My own technical issues aside, the presentation's great. The art direction gives everything a cohesive space-y feeling while still being varied and making good contrasting use of color, the robots look so cool they even won over an old-school Japanese cartoon robot purist like me (I'll always prefer stuff like Go Nagai's Mazinger Z, Osamu Tezuka's Pluto and Mitsuteru Yokoyama's Black Ox to the more detailed "real robot" types that this game took influence from), the music is fitting, the animations and sound effects work... everything just comes together to make you feel like a mecha-piloting badass.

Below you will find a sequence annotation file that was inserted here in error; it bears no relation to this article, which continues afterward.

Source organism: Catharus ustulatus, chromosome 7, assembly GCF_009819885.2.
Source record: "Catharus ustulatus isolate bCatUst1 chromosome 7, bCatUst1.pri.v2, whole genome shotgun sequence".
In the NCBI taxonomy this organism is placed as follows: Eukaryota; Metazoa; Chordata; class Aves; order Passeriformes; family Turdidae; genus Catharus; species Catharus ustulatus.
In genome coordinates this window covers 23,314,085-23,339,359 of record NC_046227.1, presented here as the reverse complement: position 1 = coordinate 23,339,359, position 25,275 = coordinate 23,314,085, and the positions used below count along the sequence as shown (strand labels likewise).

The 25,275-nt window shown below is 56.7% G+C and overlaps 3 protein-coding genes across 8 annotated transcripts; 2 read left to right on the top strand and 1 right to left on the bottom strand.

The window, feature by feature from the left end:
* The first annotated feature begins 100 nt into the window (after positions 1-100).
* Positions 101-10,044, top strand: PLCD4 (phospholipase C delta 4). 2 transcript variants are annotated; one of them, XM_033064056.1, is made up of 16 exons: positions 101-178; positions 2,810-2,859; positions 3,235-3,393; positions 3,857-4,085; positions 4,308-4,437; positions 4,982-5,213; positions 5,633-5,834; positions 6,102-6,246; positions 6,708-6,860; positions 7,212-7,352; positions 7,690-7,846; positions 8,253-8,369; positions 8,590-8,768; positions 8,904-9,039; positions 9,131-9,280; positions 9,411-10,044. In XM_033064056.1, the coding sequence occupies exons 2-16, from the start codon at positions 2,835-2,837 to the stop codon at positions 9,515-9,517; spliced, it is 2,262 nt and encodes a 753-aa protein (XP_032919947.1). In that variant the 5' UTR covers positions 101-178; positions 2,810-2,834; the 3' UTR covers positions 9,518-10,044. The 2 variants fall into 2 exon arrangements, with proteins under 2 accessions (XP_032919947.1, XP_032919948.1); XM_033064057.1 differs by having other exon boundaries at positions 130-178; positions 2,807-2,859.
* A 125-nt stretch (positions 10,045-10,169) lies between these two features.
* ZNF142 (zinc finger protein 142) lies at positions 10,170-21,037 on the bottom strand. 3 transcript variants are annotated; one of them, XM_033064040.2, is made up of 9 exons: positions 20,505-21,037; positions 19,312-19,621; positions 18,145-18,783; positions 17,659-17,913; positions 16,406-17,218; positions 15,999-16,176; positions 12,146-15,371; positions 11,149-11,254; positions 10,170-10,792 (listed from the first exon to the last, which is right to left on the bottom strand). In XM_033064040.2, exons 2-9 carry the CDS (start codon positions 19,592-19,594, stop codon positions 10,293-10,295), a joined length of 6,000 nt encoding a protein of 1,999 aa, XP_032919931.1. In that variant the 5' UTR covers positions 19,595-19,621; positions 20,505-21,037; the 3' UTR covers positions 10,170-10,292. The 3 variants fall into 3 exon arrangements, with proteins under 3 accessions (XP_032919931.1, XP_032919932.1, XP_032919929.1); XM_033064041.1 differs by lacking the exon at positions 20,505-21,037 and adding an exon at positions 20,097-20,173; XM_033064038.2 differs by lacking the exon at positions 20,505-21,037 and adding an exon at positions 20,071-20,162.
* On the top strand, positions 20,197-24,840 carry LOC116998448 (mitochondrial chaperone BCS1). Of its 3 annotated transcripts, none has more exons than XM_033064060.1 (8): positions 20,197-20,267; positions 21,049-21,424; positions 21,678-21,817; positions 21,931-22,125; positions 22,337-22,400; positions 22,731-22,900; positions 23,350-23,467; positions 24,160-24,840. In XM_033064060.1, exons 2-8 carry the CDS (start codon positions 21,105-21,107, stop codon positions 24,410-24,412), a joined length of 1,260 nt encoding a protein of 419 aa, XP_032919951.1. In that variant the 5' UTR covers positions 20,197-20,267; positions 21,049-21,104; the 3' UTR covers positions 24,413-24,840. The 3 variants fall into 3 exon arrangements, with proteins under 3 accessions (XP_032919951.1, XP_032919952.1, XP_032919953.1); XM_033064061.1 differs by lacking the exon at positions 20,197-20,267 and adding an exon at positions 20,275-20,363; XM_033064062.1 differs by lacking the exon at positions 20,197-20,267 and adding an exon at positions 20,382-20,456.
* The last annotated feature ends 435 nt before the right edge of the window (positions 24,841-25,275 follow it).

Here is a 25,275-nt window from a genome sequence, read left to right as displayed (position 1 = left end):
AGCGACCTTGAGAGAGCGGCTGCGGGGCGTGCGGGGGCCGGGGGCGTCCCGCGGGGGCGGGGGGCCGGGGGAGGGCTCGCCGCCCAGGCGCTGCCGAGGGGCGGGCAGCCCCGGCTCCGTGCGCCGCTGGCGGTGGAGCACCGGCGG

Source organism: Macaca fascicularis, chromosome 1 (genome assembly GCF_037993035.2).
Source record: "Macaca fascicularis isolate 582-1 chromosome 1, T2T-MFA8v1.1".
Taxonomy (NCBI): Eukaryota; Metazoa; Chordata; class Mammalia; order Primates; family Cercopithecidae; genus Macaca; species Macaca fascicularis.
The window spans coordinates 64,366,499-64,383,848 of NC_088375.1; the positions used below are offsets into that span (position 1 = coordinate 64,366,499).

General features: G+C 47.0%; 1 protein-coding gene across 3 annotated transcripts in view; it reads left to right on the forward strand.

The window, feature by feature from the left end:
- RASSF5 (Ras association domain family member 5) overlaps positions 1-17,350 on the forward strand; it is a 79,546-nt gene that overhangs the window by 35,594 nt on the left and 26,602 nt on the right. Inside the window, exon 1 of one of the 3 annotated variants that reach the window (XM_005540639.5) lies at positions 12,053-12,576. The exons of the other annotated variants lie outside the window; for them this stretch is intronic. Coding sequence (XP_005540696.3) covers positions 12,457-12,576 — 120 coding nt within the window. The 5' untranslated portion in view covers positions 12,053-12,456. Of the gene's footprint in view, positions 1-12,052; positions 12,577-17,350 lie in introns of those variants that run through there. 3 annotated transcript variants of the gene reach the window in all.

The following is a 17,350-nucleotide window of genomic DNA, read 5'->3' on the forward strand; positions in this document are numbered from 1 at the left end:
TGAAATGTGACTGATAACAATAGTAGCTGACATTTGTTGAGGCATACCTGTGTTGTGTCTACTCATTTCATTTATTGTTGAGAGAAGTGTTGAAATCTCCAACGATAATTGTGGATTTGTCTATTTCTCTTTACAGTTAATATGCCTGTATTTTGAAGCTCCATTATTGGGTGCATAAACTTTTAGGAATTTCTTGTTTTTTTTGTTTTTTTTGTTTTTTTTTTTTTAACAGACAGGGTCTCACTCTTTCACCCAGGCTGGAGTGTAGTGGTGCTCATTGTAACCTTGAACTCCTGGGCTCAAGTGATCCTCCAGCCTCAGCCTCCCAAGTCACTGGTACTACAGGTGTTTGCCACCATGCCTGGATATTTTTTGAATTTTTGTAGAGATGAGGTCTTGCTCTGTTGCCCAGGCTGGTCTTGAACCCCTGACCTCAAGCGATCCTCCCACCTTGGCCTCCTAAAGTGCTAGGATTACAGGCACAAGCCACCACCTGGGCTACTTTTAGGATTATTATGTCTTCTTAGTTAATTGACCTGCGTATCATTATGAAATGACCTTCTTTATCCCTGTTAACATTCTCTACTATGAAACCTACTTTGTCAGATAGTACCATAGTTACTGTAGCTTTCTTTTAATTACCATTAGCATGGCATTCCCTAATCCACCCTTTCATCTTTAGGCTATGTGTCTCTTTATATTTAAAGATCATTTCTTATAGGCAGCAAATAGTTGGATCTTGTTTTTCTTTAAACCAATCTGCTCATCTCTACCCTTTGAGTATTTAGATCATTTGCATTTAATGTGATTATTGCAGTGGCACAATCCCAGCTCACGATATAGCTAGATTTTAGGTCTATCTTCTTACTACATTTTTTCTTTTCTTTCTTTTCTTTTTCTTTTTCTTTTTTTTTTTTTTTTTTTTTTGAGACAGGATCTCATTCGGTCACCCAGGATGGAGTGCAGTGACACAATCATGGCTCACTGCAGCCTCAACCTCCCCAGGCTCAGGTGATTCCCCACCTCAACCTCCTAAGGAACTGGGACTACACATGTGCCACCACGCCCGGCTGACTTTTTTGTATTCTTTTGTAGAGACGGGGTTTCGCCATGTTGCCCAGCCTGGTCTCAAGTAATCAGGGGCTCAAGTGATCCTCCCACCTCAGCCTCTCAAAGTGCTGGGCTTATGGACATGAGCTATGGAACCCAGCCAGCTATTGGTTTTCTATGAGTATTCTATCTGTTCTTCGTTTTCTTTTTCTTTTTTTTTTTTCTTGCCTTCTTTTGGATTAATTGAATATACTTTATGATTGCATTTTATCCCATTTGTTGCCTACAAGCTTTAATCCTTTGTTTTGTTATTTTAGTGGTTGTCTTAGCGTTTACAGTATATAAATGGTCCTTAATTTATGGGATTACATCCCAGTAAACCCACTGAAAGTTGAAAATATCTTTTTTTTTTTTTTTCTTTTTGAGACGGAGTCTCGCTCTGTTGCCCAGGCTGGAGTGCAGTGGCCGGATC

You probably noticed by now that I've not mentioned anything to do with the story or human characters so far; depending on a variety of factors, those can be a bit of a mixed bag. If you're extremely bothered by otaku-centric modern anime (which I am not), you will absolutely not be able to stand them; but that's not an issue, because you can skip every cutscene and completely mute all the anime talking. I don't, though, because I AM an anime fan and I enjoy the way the game makes you feel like you're playing a dramatic, well-directed, bizarre Japanese cartoon. The in-game dialogue can also be an issue if you can't speak Japanese, because most of it is delivered through gameplay and it's VERY hard to pay attention to both the subtitles AND the crazy robot action simultaneously. If you really want to know the full story and character interaction, I recommend watching a Youtube longplay instead (which might also help with certain difficult parts in Hard mode). Lastly we have the character art, which I place more focus on than most people. Putting it simply, the game clearly has various artists with very different levels of skill. Some of the visual novel-like cutscenes and human character artwork look super-stylish, expressive and cool by visual novel standards (actually, they look more like a high-profile TV mecha anime show; the art on the upper-right of this very page is an example) while others are just about what you'd expect from a visual novel. If you're not an art elitist like me though and find a lot of commonly-praised VNs to look pretty, those occasional downgrades will not bother you & the particularly good parts will surprise you even more.